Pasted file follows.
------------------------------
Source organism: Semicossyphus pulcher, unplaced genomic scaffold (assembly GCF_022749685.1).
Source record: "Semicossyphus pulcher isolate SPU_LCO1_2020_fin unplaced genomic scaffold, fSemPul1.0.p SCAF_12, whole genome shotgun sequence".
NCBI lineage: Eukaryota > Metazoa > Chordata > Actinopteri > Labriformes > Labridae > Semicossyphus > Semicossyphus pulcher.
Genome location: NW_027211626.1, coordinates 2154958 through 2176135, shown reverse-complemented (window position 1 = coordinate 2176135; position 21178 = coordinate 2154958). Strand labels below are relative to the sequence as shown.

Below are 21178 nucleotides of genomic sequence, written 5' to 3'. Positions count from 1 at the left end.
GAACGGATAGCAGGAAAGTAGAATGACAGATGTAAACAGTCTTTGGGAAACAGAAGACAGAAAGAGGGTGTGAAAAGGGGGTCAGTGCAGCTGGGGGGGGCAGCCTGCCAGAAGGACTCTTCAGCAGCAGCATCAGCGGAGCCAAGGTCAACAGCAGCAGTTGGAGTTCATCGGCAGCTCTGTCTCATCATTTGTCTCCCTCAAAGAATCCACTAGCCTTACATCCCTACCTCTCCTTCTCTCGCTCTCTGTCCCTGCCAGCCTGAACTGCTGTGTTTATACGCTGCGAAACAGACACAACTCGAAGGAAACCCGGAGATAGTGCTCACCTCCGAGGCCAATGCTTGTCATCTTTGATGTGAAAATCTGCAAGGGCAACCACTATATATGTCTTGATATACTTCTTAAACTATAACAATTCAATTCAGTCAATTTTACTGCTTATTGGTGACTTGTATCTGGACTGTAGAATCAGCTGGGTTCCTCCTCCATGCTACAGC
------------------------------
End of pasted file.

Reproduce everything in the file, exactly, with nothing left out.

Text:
Source organism: Semicossyphus pulcher, unplaced genomic scaffold (assembly GCF_022749685.1).
Source record: "Semicossyphus pulcher isolate SPU_LCO1_2020_fin unplaced genomic scaffold, fSemPul1.0.p SCAF_12, whole genome shotgun sequence".
NCBI lineage: Eukaryota > Metazoa > Chordata > Actinopteri > Labriformes > Labridae > Semicossyphus > Semicossyphus pulcher.
Genome location: NW_027211626.1, coordinates 2154958 through 2176135, shown reverse-complemented (window position 1 = coordinate 2176135; position 21178 = coordinate 2154958). Strand labels below are relative to the sequence as shown.

Below are 21178 nucleotides of genomic sequence, written 5' to 3'. Positions count from 1 at the left end.
GAACGGATAGCAGGAAAGTAGAATGACAGATGTAAACAGTCTTTGGGAAACAGAAGACAGAAAGAGGGTGTGAAAAGGGGGTCAGTGCAGCTGGGGGGGGCAGCCTGCCAGAAGGACTCTTCAGCAGCAGCATCAGCGGAGCCAAGGTCAACAGCAGCAGTTGGAGTTCATCGGCAGCTCTGTCTCATCATTTGTCTCCCTCAAAGAATCCACTAGCCTTACATCCCTACCTCTCCTTCTCTCGCTCTCTGTCCCTGCCAGCCTGAACTGCTGTGTTTATACGCTGCGAAACAGACACAACTCGAAGGAAACCCGGAGATAGTGCTCACCTCCGAGGCCAATGCTTGTCATCTTTGATGTGAAAATCTGCAAGGGCAACCACTATATATGTCTTGATATACTTCTTAAACTATAACAATTCAATTCAGTCAATTTTACTGCTTATTGGTGACTTGTATCTGGACTGTAGAATCAGCTGGGTTCCTCCTCCATGCTACAGC